Rich in ideas and true to the real world: a promising debut.

THE FIRST VERSE

Young Irish newcomer McCrea works Joyce’s territory with Beckettian irony—and a healthy splash of Patrick White.

Niall Lenihan has come up to Dublin to do his studies at Trinity. He’s not exactly a bumpkin, just a boy fresh off a crush on a boy who is now off to the continent, ignoring his cellphone calls and text messages. These little techno-accouterments are important to McCrea’s story, the stuff of subtext and context; via text messages, Niall begs off beery meetings with his college chums to visit what was “for a long time Dublin’s only gay pub and still the unrivaled center of Dublin’s homosexual world” and suchlike places, where his horizons and circle of acquaintances most definitely expand. So do they when, inspired by a shadowy figure with a wondrously improbable name, Niall and school friends are drawn into a literary game inspired by the old Roman sortes virgilianae, by which the answers to life’s questions are to be located among the lines of the Aeneid. Niall’s texts are broader, including novels, poems and even travel guides; naturally, Joyce turns up early on, convincing Niall of the merits of the game: when he challenges pal Fionnuala to tell him where his parents live, she dusts off Ulysses to reply, “Oh damn you and your Paris fads . . . I want Sandycove milk.” You don’t have to be Irish—or gay—to follow the twists of McCrea’s plot, though it might help at points to have read Maeve Binchy, to know what an “RTÉ accent” sounds like, and to have some sense of the layout of Dublin and, later, Paris, where Niall’s bibliomanic fortunes take him far from Sandycove, to spend his hours “being led to an apartment block where the initial letters of the names on the bells formed an acrostic of ‘Sarah’ . . . or ending up in conversation with a drunk Irish gay man in the Marais called John.”

Rich in ideas and true to the real world: a promising debut.

Pub Date: June 6, 2005

ISBN: 0-7867-1513-8

Page Count: 368

Publisher: N/A

Review Posted Online: May 20, 2010

Kirkus Reviews Issue: April 15, 2005

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ANIMAL FARM

A FAIRY STORY

A modern day fable, with modern implications in a deceiving simplicity, by the author of Dickens. Dali and Others (Reynal & Hitchcock, p. 138), whose critical brilliance is well adapted to this type of satire. This tells of the revolt on a farm, against humans, when the pigs take over the intellectual superiority, training the horses, cows, sheep, etc., into acknowledging their greatness. The first hints come with the reading out of a pig who instigated the building of a windmill, so that the electric power would be theirs, the idea taken over by Napoleon who becomes topman with no maybes about it. Napoleon trains the young puppies to be his guards, dickers with humans, gradually instigates a reign of terror, and breaks the final commandment against any animal walking on two legs. The old faithful followers find themselves no better off for food and work than they were when man ruled them, learn their final disgrace when they see Napoleon and Squealer carousing with their enemies... A basic statement of the evils of dictatorship in that it not only corrupts the leaders, but deadens the intelligence and awareness of those led so that tyranny is inevitable. Mr. Orwell's animals exist in their own right, with a narrative as individual as it is apt in political parody.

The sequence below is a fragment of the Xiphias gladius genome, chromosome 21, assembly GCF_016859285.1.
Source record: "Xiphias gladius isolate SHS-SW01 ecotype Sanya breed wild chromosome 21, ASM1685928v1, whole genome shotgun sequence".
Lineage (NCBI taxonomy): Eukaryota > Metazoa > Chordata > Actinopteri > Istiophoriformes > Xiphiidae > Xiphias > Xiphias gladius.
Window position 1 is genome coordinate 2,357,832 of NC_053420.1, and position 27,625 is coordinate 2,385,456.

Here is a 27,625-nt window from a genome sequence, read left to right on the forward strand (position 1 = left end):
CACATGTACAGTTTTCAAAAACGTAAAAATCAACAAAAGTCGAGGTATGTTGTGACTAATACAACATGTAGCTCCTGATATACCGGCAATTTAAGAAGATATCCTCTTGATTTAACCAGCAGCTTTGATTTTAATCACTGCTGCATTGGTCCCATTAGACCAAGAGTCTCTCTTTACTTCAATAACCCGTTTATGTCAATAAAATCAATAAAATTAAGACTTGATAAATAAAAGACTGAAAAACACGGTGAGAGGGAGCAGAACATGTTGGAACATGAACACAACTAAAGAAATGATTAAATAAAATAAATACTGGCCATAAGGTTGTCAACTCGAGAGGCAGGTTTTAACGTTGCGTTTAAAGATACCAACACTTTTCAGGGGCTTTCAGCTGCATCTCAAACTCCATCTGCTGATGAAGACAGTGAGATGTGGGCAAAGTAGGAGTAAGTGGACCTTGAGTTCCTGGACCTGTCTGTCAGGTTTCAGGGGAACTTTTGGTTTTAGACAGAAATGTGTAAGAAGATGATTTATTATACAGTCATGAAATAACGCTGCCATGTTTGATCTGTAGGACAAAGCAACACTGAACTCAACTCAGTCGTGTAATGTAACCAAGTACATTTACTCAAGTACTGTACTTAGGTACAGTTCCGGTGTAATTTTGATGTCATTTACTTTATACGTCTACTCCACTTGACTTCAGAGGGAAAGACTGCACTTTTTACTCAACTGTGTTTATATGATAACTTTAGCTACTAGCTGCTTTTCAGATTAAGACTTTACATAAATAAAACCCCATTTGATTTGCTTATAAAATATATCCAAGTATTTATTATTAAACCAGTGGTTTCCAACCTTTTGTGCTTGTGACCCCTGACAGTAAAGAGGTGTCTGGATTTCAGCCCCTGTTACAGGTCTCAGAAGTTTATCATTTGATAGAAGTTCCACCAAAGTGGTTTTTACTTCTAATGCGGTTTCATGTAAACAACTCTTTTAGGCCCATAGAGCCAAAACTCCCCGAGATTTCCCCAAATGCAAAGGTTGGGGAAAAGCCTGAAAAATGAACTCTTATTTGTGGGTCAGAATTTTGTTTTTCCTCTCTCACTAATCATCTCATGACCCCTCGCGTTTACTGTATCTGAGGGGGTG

Pub Date: Aug. 26, 1946

ISBN: 0452277507

Page Count: 114

Publisher: Harcourt, Brace

Review Posted Online: Nov. 2, 2011

Kirkus Reviews Issue: Aug. 1, 1946

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Doerr captures the sights and sounds of wartime and focuses, refreshingly, on the innate goodness of his major characters.

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ALL THE LIGHT WE CANNOT SEE

Doerr presents us with two intricate stories, both of which take place during World War II; late in the novel, inevitably, they intersect.

In August 1944, Marie-Laure LeBlanc is a blind 16-year-old living in the walled port city of Saint-Malo in Brittany and hoping to escape the effects of Allied bombing. D-Day took place two months earlier, and Cherbourg, Caen and Rennes have already been liberated. She’s taken refuge in this city with her great-uncle Etienne, at first a fairly frightening figure to her. Marie-Laure’s father was a locksmith and craftsman who made scale models of cities that Marie-Laure studied so she could travel around on her own. He also crafted clever and intricate boxes, within which treasures could be hidden. Parallel to the story of Marie-Laure we meet Werner and Jutta Pfennig, a brother and sister, both orphans who have been raised in the Children’s House outside Essen, in Germany. Through flashbacks we learn that Werner had been a curious and bright child who developed an obsession with radio transmitters and receivers, both in their infancies during this period. Eventually, Werner goes to a select technical school and then, at 18, into the Wehrmacht, where his technical aptitudes are recognized and he’s put on a team trying to track down illegal radio transmissions. Etienne and Marie-Laure are responsible for some of these transmissions, but Werner is intrigued since what she’s broadcasting is innocent—she shares her passion for Jules Verne by reading aloud 20,000 Leagues Under the Sea. A further subplot involves Marie-Laure’s father’s having hidden a valuable diamond, one being tracked down by Reinhold von Rumpel, a relentless German sergeant-major.

Doerr captures the sights and sounds of wartime and focuses, refreshingly, on the innate goodness of his major characters.

Pub Date: May 6, 2014

ISBN: 978-1-4767-4658-6

Page Count: 448

Publisher: Scribner

Review Posted Online: March 6, 2014

Kirkus Reviews Issue: March 15, 2014

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